“The use of animals in research is still vitally important and the MRC only funds research where proper consideration has been given to the replacement, refinement or reduction of animal use in a study’s design. The work of the NC3Rs provides the highest quality research into how to achieve these criteria and we have been and will continue to be a major funder of their work.

“The appointment of Professor Stephen Holgate is great news. Stephen’s commitment and drive is well known to the MRC, not least for the way in which he expertly chaired our Population and Systems Medicine Board.”


Further Information

Join For Free

Access to this exclusive content is for Technology Networks Premium members only.

Join Technology Networks Premium for free access to:

  • Exclusive articles
  • Presentations from international conferences
  • Over 3,000+ scientific posters on ePosters
  • More Than 4,400+ scientific videos on LabTube
  • 35 community eNewsletters


Sign In



Forgotten your details? Click Here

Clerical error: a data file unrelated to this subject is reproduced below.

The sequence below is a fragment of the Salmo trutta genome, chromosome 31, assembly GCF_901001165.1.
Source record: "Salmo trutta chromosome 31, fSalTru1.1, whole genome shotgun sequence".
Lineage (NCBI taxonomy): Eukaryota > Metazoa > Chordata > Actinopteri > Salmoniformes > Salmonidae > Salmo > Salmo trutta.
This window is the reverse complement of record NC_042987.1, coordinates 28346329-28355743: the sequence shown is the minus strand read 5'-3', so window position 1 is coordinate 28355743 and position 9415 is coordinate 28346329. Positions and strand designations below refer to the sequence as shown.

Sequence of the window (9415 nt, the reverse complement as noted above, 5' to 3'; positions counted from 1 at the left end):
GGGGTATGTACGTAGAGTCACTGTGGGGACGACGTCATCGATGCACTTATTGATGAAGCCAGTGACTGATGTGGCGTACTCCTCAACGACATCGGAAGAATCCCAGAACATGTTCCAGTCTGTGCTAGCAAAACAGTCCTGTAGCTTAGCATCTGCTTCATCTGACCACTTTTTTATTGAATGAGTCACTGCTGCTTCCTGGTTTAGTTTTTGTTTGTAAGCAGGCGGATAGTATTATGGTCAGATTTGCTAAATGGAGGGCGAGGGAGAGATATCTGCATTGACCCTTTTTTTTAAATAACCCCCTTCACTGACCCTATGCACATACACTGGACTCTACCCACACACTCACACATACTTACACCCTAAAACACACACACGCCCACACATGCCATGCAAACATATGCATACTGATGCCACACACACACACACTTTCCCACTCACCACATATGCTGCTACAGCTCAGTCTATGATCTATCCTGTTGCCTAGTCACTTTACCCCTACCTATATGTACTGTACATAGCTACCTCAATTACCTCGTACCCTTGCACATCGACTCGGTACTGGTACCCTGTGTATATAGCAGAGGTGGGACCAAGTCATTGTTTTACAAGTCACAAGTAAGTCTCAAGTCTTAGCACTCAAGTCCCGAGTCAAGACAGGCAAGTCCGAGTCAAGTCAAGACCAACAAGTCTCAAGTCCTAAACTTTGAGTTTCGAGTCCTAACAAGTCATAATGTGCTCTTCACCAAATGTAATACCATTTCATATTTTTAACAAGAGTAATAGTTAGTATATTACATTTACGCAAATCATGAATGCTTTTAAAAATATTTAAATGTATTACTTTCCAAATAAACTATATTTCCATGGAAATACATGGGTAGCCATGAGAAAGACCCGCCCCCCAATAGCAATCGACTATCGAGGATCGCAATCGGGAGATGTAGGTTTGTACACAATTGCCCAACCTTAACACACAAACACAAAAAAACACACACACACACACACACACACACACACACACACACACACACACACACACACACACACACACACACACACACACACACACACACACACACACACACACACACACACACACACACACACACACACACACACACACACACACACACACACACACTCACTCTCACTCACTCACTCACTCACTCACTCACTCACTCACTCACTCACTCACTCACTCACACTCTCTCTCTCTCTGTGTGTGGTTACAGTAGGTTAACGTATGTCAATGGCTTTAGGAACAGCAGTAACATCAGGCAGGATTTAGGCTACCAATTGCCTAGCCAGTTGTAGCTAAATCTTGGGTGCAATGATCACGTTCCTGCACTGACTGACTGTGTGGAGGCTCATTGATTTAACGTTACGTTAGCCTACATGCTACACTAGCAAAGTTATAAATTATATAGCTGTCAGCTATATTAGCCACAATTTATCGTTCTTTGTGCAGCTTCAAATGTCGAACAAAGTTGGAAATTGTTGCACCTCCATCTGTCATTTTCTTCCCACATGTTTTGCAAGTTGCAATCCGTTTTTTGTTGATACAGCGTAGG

If you are not a member you can join here

*Please note: By logging into TechnologyNetworks.com you agree to accept the use of cookies. To find out more about the cookies we use and how to delete them, see our privacy policy.

Related Content

£1.5M Invested to Improve Animal Research
The funding has been awarded to develop advanced imaging technologies, to maximise their potential to reduce animal use in a diverse range of preclinical research applications.
Tuesday, April 29, 2014
Rising to the Latest Technology Challenges in Animal Research
£1.56 million for proof-of-concepts awarded through the NC3Rs’ CRACK IT Challenges competition.
Thursday, January 30, 2014
£993,000 Challenge Funding Awarded to Develop Animal Research Alternatives and Refinements
CRACK IT seeks proof-of-concepts to replace, reduce and refine animal use across efficacy and safety testing.
Wednesday, February 13, 2013
Scientific News
Releasing Cancer Cells for Better Analysis